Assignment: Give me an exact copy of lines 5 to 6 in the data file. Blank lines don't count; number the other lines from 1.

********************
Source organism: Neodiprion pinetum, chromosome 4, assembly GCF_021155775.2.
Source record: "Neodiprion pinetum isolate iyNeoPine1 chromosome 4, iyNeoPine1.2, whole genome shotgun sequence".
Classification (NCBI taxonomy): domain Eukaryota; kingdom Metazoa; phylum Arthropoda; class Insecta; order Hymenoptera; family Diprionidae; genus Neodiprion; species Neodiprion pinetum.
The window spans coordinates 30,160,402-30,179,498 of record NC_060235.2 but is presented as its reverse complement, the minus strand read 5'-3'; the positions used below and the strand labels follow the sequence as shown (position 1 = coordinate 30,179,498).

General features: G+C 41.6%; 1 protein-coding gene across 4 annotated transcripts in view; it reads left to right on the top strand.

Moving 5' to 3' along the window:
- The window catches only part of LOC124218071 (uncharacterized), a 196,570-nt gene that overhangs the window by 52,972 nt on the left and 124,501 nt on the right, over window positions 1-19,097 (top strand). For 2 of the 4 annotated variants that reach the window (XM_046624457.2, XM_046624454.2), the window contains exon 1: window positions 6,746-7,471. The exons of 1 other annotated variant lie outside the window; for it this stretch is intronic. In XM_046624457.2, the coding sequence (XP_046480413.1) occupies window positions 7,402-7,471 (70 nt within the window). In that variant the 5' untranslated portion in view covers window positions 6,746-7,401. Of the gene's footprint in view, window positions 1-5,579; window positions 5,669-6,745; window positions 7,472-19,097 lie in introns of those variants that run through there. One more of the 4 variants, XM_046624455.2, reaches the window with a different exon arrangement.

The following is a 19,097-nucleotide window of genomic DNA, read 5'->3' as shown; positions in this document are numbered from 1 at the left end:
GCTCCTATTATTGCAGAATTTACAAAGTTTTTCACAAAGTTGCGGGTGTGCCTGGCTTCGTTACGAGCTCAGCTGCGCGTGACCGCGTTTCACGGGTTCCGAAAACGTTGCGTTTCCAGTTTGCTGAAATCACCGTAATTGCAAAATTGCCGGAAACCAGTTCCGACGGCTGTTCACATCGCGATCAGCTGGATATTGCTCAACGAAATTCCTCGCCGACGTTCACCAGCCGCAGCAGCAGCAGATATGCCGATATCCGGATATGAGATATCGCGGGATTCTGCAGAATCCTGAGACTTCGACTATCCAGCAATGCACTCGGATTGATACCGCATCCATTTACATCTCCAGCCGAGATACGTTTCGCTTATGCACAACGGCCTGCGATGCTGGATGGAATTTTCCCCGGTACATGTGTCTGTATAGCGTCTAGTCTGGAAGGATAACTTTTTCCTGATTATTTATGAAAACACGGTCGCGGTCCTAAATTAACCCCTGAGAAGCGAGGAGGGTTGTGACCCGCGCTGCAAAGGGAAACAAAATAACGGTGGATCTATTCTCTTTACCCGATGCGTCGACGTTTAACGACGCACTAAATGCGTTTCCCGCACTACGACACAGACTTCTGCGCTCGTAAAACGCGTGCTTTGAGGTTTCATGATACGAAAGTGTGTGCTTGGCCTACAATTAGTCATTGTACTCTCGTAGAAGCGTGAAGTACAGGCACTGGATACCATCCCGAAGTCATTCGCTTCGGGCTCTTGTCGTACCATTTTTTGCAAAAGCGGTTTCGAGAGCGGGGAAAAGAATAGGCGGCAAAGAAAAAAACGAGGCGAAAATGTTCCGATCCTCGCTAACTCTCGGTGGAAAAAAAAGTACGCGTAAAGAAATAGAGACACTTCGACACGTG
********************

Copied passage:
General features: G+C 41.6%; 1 protein-coding gene across 4 annotated transcripts in view; it reads left to right on the top strand.

Moving 5' to 3' along the window: